About the sourcing of the ingredients

Where do you source your ingredients from?

The Zeolite used to produce the tanning agent is sourced from The Netherlands, with adherence to strict local environmental and social norms. Our main supplier is a renowned business partner with a production site in the Netherlands, applying high environmental and social standards. The company has RC 14001, ISO 14001, ISO 9001 Certifications and is an Ecovadis Supplier Sustainability Participant.


Do you have a responsible sourcing policy?

We only work with strategic suppliers, who consider sustainability to be a vital part of the way they conduct business. All of our suppliers work according to our BPCoC, which requires them to ensure that human rights are respected, make responsible use of the environment and natural resources and comply with all rules, regulations and ethical standards. Moreover, we work together with our first tier suppliers to continuously improve the sustainable performance of their suppliers (the suppliers upstream in the value chain).


Are the raw materials responsibly sourced?

The main raw materials of Zeolite are sand and ATH (aluminium trihydroxide). Sand is an important ingredient of Zeolite, which is sourced in Belgium and The Netherlands ensuring that the production adheres to the most stringent social and environmental norms. Another important ingredient is ATH of which the raw material is bauxite. Bauxite is found in many countries worldwide. Sourcing of bauxite needs to be done in a responsible manner, in order to ensure that human rights as well as the local environment are protected. The bauxite/ATH/aluminum used for Zeology is certified for Environmental Social Governance (ESG) industry standards. We require our first tier suppliers to continuously monitor and improve the sustainable performance of their suppliers upstream the value chain.

Does it involve mining?

In order to produce ATH, bauxite is mined. Since aluminum is the most abundant metallic element in the earth’s crust, bauxite is mined in many countries. The top 5 bauxite producing countries are Australia, Brazil, Guinea, China and India.


How do you ensure responsibly mined bauxite/aluminum?

We partner with our first tier suppliers to drive improvements in ethical and responsible business practices further in the value chain. We are aware that mining in some countries is associated with social and environmental risks and work with our first tier suppliers to  continuously monitor and advance sustainable performance further upstream. The bauxite/ATH/aluminum used for Zeology is certified for Environmental Social Governance (ESG) industry standards.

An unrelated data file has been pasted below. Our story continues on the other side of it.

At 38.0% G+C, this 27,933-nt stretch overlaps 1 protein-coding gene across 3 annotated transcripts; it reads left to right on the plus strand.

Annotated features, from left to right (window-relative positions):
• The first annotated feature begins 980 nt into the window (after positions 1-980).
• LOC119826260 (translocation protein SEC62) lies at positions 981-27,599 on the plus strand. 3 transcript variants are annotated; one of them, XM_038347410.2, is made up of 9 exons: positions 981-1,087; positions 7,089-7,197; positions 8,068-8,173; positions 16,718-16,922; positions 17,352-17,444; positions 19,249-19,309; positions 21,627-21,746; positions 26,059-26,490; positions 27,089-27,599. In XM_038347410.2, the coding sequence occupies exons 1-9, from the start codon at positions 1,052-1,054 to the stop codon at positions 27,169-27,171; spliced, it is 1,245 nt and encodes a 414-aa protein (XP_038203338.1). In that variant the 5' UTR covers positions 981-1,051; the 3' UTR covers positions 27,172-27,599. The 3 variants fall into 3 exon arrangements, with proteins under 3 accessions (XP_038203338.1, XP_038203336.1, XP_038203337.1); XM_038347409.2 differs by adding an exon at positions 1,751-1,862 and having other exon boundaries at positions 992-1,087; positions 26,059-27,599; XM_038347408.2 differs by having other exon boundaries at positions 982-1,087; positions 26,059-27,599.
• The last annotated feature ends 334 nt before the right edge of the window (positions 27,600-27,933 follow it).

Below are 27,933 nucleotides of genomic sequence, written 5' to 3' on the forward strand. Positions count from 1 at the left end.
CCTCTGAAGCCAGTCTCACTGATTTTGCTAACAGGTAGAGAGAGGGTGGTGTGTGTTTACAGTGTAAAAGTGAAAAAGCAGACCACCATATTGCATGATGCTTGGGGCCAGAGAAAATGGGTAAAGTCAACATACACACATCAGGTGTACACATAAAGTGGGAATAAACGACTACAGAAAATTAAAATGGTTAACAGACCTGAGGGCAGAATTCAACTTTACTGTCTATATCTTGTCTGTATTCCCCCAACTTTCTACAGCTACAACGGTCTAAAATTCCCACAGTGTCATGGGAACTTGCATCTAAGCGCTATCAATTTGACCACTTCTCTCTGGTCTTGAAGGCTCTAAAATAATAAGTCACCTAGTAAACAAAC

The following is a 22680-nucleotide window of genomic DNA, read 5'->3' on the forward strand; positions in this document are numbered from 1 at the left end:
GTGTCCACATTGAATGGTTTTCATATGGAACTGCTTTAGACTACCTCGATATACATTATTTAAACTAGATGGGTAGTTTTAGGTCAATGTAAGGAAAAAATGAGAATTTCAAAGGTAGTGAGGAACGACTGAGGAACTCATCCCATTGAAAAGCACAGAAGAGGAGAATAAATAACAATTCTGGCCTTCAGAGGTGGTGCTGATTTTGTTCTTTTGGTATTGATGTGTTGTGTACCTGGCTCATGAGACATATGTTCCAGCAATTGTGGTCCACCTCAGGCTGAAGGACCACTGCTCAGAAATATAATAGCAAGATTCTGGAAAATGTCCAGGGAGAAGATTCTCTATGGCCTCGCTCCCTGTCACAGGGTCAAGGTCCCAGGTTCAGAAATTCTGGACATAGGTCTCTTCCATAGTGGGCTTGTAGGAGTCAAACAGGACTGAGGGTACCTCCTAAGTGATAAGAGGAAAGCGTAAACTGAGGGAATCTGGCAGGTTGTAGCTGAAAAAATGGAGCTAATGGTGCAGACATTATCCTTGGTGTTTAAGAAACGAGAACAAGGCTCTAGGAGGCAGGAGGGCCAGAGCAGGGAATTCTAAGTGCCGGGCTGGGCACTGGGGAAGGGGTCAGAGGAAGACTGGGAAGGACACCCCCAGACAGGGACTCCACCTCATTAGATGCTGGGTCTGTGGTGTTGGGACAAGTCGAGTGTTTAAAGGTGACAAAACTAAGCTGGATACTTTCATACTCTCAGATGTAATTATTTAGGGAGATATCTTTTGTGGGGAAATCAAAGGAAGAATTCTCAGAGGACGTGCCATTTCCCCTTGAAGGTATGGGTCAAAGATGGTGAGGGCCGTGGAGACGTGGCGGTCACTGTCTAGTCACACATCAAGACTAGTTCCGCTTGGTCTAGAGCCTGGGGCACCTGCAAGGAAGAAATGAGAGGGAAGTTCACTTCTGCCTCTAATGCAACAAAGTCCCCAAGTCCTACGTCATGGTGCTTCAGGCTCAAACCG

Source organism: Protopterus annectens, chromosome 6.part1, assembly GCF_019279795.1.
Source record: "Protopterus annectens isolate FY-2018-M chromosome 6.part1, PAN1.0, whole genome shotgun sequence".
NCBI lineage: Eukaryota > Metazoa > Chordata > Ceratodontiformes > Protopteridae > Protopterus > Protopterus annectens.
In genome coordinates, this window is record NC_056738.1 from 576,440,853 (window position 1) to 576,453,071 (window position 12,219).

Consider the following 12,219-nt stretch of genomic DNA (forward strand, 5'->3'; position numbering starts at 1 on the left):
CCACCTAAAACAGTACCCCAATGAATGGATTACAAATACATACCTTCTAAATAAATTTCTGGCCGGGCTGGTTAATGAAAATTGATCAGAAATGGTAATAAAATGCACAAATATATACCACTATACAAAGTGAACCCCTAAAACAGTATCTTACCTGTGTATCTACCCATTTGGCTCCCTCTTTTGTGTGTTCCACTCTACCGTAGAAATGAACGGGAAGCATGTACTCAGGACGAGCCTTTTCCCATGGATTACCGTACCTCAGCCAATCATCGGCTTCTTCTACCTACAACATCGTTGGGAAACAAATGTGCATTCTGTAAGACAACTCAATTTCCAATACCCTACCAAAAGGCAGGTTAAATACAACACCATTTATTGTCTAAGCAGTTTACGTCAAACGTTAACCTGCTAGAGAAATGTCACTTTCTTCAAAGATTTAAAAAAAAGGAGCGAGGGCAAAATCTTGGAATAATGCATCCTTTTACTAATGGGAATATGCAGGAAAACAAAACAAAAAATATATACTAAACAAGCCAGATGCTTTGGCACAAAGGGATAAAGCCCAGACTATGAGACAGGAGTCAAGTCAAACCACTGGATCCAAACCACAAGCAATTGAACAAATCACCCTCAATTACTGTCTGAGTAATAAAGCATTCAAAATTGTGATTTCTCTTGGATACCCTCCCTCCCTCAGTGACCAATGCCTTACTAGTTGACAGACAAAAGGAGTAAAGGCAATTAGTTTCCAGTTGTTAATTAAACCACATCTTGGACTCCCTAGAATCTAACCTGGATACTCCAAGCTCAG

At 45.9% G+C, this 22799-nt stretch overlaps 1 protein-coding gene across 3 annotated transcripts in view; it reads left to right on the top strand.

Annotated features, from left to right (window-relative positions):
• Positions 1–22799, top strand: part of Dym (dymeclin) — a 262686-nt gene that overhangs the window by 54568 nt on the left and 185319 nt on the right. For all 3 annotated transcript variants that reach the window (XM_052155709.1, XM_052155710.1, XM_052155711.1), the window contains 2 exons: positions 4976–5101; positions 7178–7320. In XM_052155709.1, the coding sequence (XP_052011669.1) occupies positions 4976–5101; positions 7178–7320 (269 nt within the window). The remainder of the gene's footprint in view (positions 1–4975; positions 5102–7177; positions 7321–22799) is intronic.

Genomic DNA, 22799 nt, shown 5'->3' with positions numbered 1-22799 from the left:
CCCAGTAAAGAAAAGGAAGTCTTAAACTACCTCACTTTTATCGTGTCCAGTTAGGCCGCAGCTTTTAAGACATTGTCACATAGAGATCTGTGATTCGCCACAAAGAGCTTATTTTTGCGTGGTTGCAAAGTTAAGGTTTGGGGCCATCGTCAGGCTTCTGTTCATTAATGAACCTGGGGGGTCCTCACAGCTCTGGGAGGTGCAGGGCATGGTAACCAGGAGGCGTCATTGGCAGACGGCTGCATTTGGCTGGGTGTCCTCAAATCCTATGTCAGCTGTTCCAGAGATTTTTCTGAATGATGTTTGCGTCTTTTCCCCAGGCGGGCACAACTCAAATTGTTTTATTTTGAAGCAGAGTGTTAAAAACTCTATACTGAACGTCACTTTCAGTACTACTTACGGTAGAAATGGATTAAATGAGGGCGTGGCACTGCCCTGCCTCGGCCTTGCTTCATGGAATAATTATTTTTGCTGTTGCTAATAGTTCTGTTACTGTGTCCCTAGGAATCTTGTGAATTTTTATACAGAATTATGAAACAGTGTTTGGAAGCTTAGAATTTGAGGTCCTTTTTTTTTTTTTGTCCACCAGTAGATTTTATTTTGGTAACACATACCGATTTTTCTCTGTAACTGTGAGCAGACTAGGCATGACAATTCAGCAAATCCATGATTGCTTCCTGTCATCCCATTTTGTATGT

How do you deal with potential child labor and forced labor?

Bauxite mining is not associated with child- or forced labor. The US Department of Labor’s ’List of Goods Produced by Child Labor or Forced Labor’, does not mention bauxite. However, we are aware that this doesn’t 100% guarantee that it will not occur in practice. Therefore we require our suppliers to work with companies that value the protection of human rights as a vital part of their business, respect national laws, carry out risk assessments and keep working with local communities to ensure children go to school.

What is the impact of bauxite mining on the local environment?

Bauxite is usually found near the surface and can be strip-mined economically. Environmental conservation efforts are crucial to limit the negative impact of bauxite mining. Restoration and rehabilitation of the topsoil is pivotal to ensure that the landscape and biodiversity is protected. When the land is cleared prior to mining, the topsoil is often stored so it can be replaced during rehabilitation. As good environmental practices differ per mining company, we work with our first tier suppliers to source from suppliers who apply best practices.

Is bauxite mining CO2 intensive?

Unfortunately, there are limited datapoints available on mining and CO2 emissions. A meta-study from 2018 has estimated that the mining of the four biggest metallic materials (iron, aluminum (bauxite), copper and gold) contributes approximately 0.4 -0.7% of the global CO2 emissions. This study mentions that, when looking at the mining part of the production process, bauxite mining is less CO2intensive than other metallic materials such as gold.

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